In McNeal, the Debtor had 2 mortgages, the first with a balance of $176,413 and the second a balance of $44,444. The property itself was only worth $141,416. Under Chapter 13, this would qualify for a lien strip; the first mortgage was worth more than the value of the property itself, and the second mortgage was wholly unsecured. The Bankruptcy Court disregarded the argument for the lien strip however, citing a line of precedent that included a Supreme Court case that specifically said a Chapter 7 Debtor could not “strip down” a lien.

Once the case reached the Court of Appeals however, the Court determined that the Bankruptcy Court’s rationale did not apply. The controlling Supreme Court case, Dewsnup v. Timm, involved a Chapter 7 partially unsecured second mortgage; part of the lien was perfected and part was not. Thus a potential lien strip would “strip down” the amount owed on the second mortgage. The McNeal court however held that since the 2nd mortgage in that case was wholly unsecured, as opposed to being partially unsecured in Dewsnup, it was not being “stripped down” and thus the previous line of cases was not controlling. Instead the 2nd mortgage was being “stripped off” – a valid action in a Chapter 7 case.


On March 24, 2015 the U.S. Supreme Court heard oral arguments in two cases involving the question of whether a Chapter 7 debtor may strip a junior mortgage that is not secured by the home’s actual market value:

In Bank of America, N.A. v. Toledo-Cardona, No. 14-163, the market value of the chapter 7 debtor’s home was $77,689.00. The first mortgage owed to Quicken Loans had a balance of $135,703.00, and the second mortgage owed to Countrywide Bank had a balance of $32,000.00.

In Bank of America, N.A. v. Caulkett, 13-1421, the market value of the chapter 7 debtor’s home was $98,000.00, the Countrywide Financial first mortgage balance was $183,264.00, and the Countrywide Financial second mortgage balance was $47,855.00.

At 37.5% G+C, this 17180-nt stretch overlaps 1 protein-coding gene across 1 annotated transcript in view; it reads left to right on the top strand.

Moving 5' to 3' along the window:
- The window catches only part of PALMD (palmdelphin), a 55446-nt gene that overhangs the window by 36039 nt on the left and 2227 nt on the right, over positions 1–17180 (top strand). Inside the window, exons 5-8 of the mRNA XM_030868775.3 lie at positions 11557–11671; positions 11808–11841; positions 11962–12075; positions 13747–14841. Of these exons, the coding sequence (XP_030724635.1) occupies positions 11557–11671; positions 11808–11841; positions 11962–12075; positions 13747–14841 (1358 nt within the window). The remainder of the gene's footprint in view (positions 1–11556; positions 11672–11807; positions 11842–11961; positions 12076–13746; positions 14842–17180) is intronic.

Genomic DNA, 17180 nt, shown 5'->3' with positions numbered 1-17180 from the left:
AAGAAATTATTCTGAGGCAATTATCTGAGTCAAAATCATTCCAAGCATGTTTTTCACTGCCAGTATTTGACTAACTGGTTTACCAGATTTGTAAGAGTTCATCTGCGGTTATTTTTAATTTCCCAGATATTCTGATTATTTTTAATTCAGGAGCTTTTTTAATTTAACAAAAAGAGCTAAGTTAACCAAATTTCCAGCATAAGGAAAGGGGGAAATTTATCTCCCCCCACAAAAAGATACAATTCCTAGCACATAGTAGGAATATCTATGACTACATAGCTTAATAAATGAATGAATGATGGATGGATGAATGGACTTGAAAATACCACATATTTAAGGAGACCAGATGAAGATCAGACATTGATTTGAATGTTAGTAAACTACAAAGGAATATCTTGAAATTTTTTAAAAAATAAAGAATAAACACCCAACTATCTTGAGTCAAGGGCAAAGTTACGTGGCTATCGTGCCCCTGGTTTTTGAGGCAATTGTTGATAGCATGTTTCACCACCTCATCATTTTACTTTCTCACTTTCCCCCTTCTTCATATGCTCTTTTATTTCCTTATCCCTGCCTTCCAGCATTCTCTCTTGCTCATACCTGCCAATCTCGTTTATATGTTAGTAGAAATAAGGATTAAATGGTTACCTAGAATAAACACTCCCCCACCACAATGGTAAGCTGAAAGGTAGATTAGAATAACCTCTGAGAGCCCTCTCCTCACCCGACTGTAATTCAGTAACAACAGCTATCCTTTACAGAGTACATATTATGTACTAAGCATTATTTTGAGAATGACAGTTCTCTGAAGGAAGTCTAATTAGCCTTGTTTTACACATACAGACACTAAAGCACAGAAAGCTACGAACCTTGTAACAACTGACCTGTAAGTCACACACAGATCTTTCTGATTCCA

In each of the two cases, the homes were worth less than the balances owed on the homes’ first mortgages. This meant that the second mortgages were completely unsecured by any value. The chapter 7 debtors argued that under bankruptcy code section 506(a), the second mortgages should be declared avoided and stripped from the homes. In each case, the 11th Circuit U.S. Court of Appeals approved the strip-off of the second mortgages, and the banks have appealed to the U.S. Supreme Court.

Chapter 13 debtors have long enjoyed the ability to strip off wholly unsecured junior mortgages from their homes, but until recently, chapter 7 debtors have not sought the same benefit. If the Supreme Court accepts the debtors’ arguments, then all chapter 7 debtors will have the right to strip off second mortgages when no actual value of the home secures that mortgage. Such a ruling might even allow debtors whose cases are closed to petition the courts for the same relief.

The Upshot

So what’s the upshot? Is it time to break out the Bubbly? Are Chapter 7 Lien Strips coming to  a neighborhood near you? Probably too soon to tell. One thing for sure, though. You can always reach us with questions by calling 630-378-2200 or sending your inquiry to mhedayat[at]mha-law.com.  We’d love to know your thoughts.